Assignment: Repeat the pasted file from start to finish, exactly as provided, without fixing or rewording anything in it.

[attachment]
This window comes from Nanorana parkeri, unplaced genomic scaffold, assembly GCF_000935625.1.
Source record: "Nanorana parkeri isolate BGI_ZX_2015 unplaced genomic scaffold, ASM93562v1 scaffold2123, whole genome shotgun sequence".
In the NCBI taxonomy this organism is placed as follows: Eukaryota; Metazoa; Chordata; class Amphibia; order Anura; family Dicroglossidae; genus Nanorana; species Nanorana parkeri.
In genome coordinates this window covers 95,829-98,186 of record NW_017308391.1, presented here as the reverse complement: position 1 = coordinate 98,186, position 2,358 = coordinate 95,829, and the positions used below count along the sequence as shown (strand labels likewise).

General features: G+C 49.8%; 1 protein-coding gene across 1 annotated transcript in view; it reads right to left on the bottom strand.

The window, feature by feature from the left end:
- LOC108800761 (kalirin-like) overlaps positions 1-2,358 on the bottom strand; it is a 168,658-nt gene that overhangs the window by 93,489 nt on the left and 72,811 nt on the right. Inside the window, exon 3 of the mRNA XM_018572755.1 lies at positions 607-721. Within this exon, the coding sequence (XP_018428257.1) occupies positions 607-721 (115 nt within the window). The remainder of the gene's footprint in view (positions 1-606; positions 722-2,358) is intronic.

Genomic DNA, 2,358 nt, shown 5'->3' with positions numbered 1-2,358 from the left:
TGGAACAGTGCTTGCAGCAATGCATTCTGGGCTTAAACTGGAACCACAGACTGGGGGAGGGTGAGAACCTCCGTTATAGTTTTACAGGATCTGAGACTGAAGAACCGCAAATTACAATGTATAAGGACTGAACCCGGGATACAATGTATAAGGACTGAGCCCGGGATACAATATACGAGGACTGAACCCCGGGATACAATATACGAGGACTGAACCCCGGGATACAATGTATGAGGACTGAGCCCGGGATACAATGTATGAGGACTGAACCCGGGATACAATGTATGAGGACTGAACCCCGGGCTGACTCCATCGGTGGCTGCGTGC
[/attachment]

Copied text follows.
This window comes from Nanorana parkeri, unplaced genomic scaffold, assembly GCF_000935625.1.
Source record: "Nanorana parkeri isolate BGI_ZX_2015 unplaced genomic scaffold, ASM93562v1 scaffold2123, whole genome shotgun sequence".
In the NCBI taxonomy this organism is placed as follows: Eukaryota; Metazoa; Chordata; class Amphibia; order Anura; family Dicroglossidae; genus Nanorana; species Nanorana parkeri.
In genome coordinates this window covers 95,829-98,186 of record NW_017308391.1, presented here as the reverse complement: position 1 = coordinate 98,186, position 2,358 = coordinate 95,829, and the positions used below count along the sequence as shown (strand labels likewise).

General features: G+C 49.8%; 1 protein-coding gene across 1 annotated transcript in view; it reads right to left on the bottom strand.

The window, feature by feature from the left end:
- LOC108800761 (kalirin-like) overlaps positions 1-2,358 on the bottom strand; it is a 168,658-nt gene that overhangs the window by 93,489 nt on the left and 72,811 nt on the right. Inside the window, exon 3 of the mRNA XM_018572755.1 lies at positions 607-721. Within this exon, the coding sequence (XP_018428257.1) occupies positions 607-721 (115 nt within the window). The remainder of the gene's footprint in view (positions 1-606; positions 722-2,358) is intronic.

Genomic DNA, 2,358 nt, shown 5'->3' with positions numbered 1-2,358 from the left:
TGGAACAGTGCTTGCAGCAATGCATTCTGGGCTTAAACTGGAACCACAGACTGGGGGAGGGTGAGAACCTCCGTTATAGTTTTACAGGATCTGAGACTGAAGAACCGCAAATTACAATGTATAAGGACTGAACCCGGGATACAATGTATAAGGACTGAGCCCGGGATACAATATACGAGGACTGAACCCCGGGATACAATATACGAGGACTGAACCCCGGGATACAATGTATGAGGACTGAGCCCGGGATACAATGTATGAGGACTGAACCCGGGATACAATGTATGAGGACTGAACCCCGGGCTGACTCCATCGGTGGCTGCGTGC